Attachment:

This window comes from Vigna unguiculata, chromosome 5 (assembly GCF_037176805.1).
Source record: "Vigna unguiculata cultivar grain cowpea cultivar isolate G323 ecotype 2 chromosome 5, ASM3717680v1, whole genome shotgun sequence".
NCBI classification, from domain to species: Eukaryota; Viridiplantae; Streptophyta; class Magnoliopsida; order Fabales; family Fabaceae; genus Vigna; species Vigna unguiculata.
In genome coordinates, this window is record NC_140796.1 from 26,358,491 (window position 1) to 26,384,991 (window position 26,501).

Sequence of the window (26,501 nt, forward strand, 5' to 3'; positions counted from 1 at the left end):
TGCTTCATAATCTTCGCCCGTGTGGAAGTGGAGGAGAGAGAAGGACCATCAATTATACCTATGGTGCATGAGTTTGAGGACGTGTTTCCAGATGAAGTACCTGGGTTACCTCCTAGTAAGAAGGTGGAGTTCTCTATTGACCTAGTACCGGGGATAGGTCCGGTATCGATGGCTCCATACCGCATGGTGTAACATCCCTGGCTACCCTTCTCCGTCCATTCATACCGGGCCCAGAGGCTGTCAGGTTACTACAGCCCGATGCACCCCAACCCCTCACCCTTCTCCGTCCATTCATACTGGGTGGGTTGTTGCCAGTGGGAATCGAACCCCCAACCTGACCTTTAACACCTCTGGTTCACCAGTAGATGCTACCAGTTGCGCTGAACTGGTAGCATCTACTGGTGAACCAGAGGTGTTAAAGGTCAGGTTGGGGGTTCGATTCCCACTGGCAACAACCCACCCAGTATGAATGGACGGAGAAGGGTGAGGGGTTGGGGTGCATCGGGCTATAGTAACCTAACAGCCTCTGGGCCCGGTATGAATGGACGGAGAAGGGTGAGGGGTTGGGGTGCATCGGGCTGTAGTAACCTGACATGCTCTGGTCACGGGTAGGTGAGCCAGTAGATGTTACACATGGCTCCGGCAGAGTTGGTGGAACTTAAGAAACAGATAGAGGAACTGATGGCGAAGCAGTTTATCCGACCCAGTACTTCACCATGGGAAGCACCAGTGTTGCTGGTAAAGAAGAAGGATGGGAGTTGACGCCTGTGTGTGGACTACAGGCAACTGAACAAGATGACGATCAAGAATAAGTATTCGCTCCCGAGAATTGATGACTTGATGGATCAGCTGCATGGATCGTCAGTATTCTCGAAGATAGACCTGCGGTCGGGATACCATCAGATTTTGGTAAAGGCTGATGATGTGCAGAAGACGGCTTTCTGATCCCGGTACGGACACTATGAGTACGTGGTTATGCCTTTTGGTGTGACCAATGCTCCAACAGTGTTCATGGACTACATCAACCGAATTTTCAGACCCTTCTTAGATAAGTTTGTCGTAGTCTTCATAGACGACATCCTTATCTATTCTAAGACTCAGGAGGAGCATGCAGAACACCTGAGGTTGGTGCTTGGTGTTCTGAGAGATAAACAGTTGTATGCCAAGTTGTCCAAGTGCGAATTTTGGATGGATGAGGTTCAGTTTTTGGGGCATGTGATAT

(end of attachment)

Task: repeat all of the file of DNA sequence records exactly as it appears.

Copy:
This window comes from Vigna unguiculata, chromosome 5 (assembly GCF_037176805.1).
Source record: "Vigna unguiculata cultivar grain cowpea cultivar isolate G323 ecotype 2 chromosome 5, ASM3717680v1, whole genome shotgun sequence".
NCBI classification, from domain to species: Eukaryota; Viridiplantae; Streptophyta; class Magnoliopsida; order Fabales; family Fabaceae; genus Vigna; species Vigna unguiculata.
In genome coordinates, this window is record NC_140796.1 from 26,358,491 (window position 1) to 26,384,991 (window position 26,501).

Sequence of the window (26,501 nt, forward strand, 5' to 3'; positions counted from 1 at the left end):
TGCTTCATAATCTTCGCCCGTGTGGAAGTGGAGGAGAGAGAAGGACCATCAATTATACCTATGGTGCATGAGTTTGAGGACGTGTTTCCAGATGAAGTACCTGGGTTACCTCCTAGTAAGAAGGTGGAGTTCTCTATTGACCTAGTACCGGGGATAGGTCCGGTATCGATGGCTCCATACCGCATGGTGTAACATCCCTGGCTACCCTTCTCCGTCCATTCATACCGGGCCCAGAGGCTGTCAGGTTACTACAGCCCGATGCACCCCAACCCCTCACCCTTCTCCGTCCATTCATACTGGGTGGGTTGTTGCCAGTGGGAATCGAACCCCCAACCTGACCTTTAACACCTCTGGTTCACCAGTAGATGCTACCAGTTGCGCTGAACTGGTAGCATCTACTGGTGAACCAGAGGTGTTAAAGGTCAGGTTGGGGGTTCGATTCCCACTGGCAACAACCCACCCAGTATGAATGGACGGAGAAGGGTGAGGGGTTGGGGTGCATCGGGCTATAGTAACCTAACAGCCTCTGGGCCCGGTATGAATGGACGGAGAAGGGTGAGGGGTTGGGGTGCATCGGGCTGTAGTAACCTGACATGCTCTGGTCACGGGTAGGTGAGCCAGTAGATGTTACACATGGCTCCGGCAGAGTTGGTGGAACTTAAGAAACAGATAGAGGAACTGATGGCGAAGCAGTTTATCCGACCCAGTACTTCACCATGGGAAGCACCAGTGTTGCTGGTAAAGAAGAAGGATGGGAGTTGACGCCTGTGTGTGGACTACAGGCAACTGAACAAGATGACGATCAAGAATAAGTATTCGCTCCCGAGAATTGATGACTTGATGGATCAGCTGCATGGATCGTCAGTATTCTCGAAGATAGACCTGCGGTCGGGATACCATCAGATTTTGGTAAAGGCTGATGATGTGCAGAAGACGGCTTTCTGATCCCGGTACGGACACTATGAGTACGTGGTTATGCCTTTTGGTGTGACCAATGCTCCAACAGTGTTCATGGACTACATCAACCGAATTTTCAGACCCTTCTTAGATAAGTTTGTCGTAGTCTTCATAGACGACATCCTTATCTATTCTAAGACTCAGGAGGAGCATGCAGAACACCTGAGGTTGGTGCTTGGTGTTCTGAGAGATAAACAGTTGTATGCCAAGTTGTCCAAGTGCGAATTTTGGATGGATGAGGTTCAGTTTTTGGGGCATGTGATAT